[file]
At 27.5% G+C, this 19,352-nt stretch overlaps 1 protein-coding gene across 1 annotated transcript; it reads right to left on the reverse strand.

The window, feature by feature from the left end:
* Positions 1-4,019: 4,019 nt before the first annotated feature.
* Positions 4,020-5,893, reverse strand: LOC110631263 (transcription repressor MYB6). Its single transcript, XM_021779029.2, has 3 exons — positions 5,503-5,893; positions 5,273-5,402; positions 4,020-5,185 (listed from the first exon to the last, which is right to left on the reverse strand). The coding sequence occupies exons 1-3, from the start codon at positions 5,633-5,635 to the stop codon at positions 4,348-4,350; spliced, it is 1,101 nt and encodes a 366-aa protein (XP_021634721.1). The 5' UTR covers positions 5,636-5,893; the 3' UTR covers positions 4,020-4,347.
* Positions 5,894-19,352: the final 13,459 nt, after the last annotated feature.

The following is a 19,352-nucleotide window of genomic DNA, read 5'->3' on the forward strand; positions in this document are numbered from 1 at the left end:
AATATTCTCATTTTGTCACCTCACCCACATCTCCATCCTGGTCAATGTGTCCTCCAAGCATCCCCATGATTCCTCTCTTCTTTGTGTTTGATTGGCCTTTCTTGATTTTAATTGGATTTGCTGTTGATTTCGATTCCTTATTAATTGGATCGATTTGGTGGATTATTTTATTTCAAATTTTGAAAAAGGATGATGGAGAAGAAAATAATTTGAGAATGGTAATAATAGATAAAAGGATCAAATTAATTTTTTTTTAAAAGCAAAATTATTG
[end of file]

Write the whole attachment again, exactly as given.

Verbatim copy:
At 27.5% G+C, this 19,352-nt stretch overlaps 1 protein-coding gene across 1 annotated transcript; it reads right to left on the reverse strand.

The window, feature by feature from the left end:
* Positions 1-4,019: 4,019 nt before the first annotated feature.
* Positions 4,020-5,893, reverse strand: LOC110631263 (transcription repressor MYB6). Its single transcript, XM_021779029.2, has 3 exons — positions 5,503-5,893; positions 5,273-5,402; positions 4,020-5,185 (listed from the first exon to the last, which is right to left on the reverse strand). The coding sequence occupies exons 1-3, from the start codon at positions 5,633-5,635 to the stop codon at positions 4,348-4,350; spliced, it is 1,101 nt and encodes a 366-aa protein (XP_021634721.1). The 5' UTR covers positions 5,636-5,893; the 3' UTR covers positions 4,020-4,347.
* Positions 5,894-19,352: the final 13,459 nt, after the last annotated feature.

The following is a 19,352-nucleotide window of genomic DNA, read 5'->3' on the forward strand; positions in this document are numbered from 1 at the left end:
AATATTCTCATTTTGTCACCTCACCCACATCTCCATCCTGGTCAATGTGTCCTCCAAGCATCCCCATGATTCCTCTCTTCTTTGTGTTTGATTGGCCTTTCTTGATTTTAATTGGATTTGCTGTTGATTTCGATTCCTTATTAATTGGATCGATTTGGTGGATTATTTTATTTCAAATTTTGAAAAAGGATGATGGAGAAGAAAATAATTTGAGAATGGTAATAATAGATAAAAGGATCAAATTAATTTTTTTTTAAAAGCAAAATTATTG